Access and identity options for Azure Kubernetes Service (AKS)

There are different ways to authenticate, control access/authorize and secure Kubernetes clusters. Using Kubernetes role-based access control (RBAC), you can grant users, groups, and service accounts access to only the resources they need. With Azure Kubernetes Service (AKS), you can further enhance the security and permissions structure by using Azure Active Directory and Azure RBAC. These approaches help you secure your cluster access and provide only the minimum required permissions to developers and operators.

This article introduces the core concepts that help you authenticate and assign permissions in AKS:

Kubernetes role-based access control (RBAC)

To provide granular filtering of the actions that users can do, Kubernetes uses role-based access control (RBAC). This control mechanism lets you assign users, or groups of users, permission to do things like create or modify resources, or view logs from running application workloads. These permissions can be scoped to a single namespace, or granted across the entire AKS cluster. With Kubernetes RBAC, you create roles to define permissions, and then assign those roles to users with role bindings.

For more information, see Using RBAC authorization.

Roles and ClusterRoles

Before you assign permissions to users with Kubernetes RBAC, you first define those permissions as a Role. Kubernetes roles grant permissions. There's no concept of a deny permission.

Roles are used to grant permissions within a namespace. If you need to grant permissions across the entire cluster, or to cluster resources outside a given namespace, you can instead use ClusterRoles.

A ClusterRole works in the same way to grant permissions to resources, but can be applied to resources across the entire cluster, not a specific namespace.

RoleBindings and ClusterRoleBindings

Once roles are defined to grant permissions to resources, you assign those Kubernetes RBAC permissions with a RoleBinding. If your AKS cluster integrates with Azure Active Directory, bindings are how those Azure AD users are granted permissions to perform actions within the cluster, see how in Control access to cluster resources using role-based access control and Azure Active Directory identities.

Role bindings are used to assign roles for a given namespace. This approach lets you logically segregate a single AKS cluster, with users only able to access the application resources in their assigned namespace. If you need to bind roles across the entire cluster, or to cluster resources outside a given namespace, you can instead use ClusterRoleBindings.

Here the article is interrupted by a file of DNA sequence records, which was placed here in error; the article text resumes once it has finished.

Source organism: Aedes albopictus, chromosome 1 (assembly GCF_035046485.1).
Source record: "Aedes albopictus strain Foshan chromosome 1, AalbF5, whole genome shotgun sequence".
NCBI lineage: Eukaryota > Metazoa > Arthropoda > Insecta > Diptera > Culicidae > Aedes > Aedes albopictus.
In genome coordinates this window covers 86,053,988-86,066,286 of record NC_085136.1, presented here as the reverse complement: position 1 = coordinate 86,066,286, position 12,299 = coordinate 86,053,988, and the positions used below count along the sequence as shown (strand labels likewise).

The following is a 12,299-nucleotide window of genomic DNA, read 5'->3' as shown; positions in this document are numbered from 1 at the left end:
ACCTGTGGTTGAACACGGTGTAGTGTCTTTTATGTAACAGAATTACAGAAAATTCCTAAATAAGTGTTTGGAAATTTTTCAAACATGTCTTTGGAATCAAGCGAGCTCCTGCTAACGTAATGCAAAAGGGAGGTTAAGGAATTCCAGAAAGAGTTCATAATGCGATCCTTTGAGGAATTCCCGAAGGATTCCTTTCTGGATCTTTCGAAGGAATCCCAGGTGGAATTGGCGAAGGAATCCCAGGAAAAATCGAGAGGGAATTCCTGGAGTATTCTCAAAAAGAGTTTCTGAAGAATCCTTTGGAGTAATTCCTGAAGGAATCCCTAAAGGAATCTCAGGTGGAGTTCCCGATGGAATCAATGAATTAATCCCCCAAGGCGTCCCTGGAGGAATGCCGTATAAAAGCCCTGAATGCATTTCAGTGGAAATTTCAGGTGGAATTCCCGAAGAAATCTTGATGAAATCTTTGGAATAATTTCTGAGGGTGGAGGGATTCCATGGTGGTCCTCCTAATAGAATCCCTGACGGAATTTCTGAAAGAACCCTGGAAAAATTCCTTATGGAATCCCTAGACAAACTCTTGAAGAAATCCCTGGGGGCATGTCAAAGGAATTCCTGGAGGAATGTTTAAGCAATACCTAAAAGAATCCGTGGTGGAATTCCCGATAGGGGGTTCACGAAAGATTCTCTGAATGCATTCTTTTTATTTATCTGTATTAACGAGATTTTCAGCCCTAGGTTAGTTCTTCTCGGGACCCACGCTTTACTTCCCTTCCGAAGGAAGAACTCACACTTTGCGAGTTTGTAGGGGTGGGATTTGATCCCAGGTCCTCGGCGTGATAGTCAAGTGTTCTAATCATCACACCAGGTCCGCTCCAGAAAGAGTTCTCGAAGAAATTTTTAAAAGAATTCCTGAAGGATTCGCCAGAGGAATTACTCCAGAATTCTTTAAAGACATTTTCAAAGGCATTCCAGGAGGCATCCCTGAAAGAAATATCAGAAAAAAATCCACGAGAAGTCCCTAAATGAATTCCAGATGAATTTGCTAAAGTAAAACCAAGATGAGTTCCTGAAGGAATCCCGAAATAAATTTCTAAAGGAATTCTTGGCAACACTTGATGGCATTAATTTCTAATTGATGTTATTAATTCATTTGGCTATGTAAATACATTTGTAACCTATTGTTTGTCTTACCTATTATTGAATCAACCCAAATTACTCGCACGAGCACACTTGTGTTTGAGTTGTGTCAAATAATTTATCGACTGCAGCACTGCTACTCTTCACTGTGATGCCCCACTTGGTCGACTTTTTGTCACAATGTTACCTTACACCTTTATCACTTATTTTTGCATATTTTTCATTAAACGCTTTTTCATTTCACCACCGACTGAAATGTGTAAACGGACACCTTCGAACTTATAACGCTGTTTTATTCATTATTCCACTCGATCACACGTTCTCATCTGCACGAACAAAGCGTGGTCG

A ClusterRoleBinding works in the same way to bind roles to users, but can be applied to resources across the entire cluster, not a specific namespace. This approach lets you grant administrators or support engineers access to all resources in the AKS cluster.

Note

Any cluster actions taken by Microsoft/AKS are made with user consent under a built-in Kubernetes role aks-service and built-in role binding aks-service-rolebinding. This role enables AKS to troubleshoot and diagnose cluster issues, but can't modify permissions nor create roles or role bindings, or other high privilege actions. Role access is only enabled under active support tickets with just-in-time (JIT) access. Read more about AKS support policies.

Kubernetes service accounts

One of the primary user types in Kubernetes is a service account. A service account exists in, and is managed by, the Kubernetes API. The credentials for service accounts are stored as Kubernetes secrets, which allows them to be used by authorized pods to communicate with the API Server. Most API requests provide an authentication token for a service account or a normal user account.

Normal user accounts allow more traditional access for human administrators or developers, not just services, and processes. Kubernetes itself doesn't provide an identity management solution where regular user accounts and passwords are stored. Instead, external identity solutions can be integrated into Kubernetes. For AKS clusters, this integrated identity solution is Azure Active Directory.

For more information on the identity options in Kubernetes, see Kubernetes authentication.

Azure Active Directory integration

The security of AKS clusters can be enhanced with the integration of Azure Active Directory (AD). Built on decades of enterprise identity management, Azure AD is a multi-tenant, cloud-based directory, and identity management service that combines core directory services, application access management, and identity protection. With Azure AD, you can integrate on-premises identities into AKS clusters to provide a single source for account management and security.

Azure Active Directory integration with AKS clusters

With Azure AD-integrated AKS clusters, you can grant users or groups access to Kubernetes resources within a namespace or across the cluster. To obtain a kubectl configuration context, a user can run the az aks get-credentials command. When a user then interacts with the AKS cluster with kubectl, they're prompted to sign in with their Azure AD credentials. This approach provides a single source for user account management and password credentials. The user can only access the resources as defined by the cluster administrator.

Azure AD authentication is provided to AKS clusters with OpenID Connect. OpenID Connect is an identity layer built on top of the OAuth 2.0 protocol. For more information on OpenID Connect, see the Open ID connect documentation. From inside of the Kubernetes cluster, Webhook Token Authentication is used to verify authentication tokens. Webhook token authentication is configured and managed as part of the AKS cluster.

Webhook and API server

Webhook and API server authentication flow

As shown in the graphic above, the API server calls the AKS webhook server and performs the following steps:

  1. The Azure AD client application is used by kubectl to sign in users with OAuth 2.0 device authorization grant flow.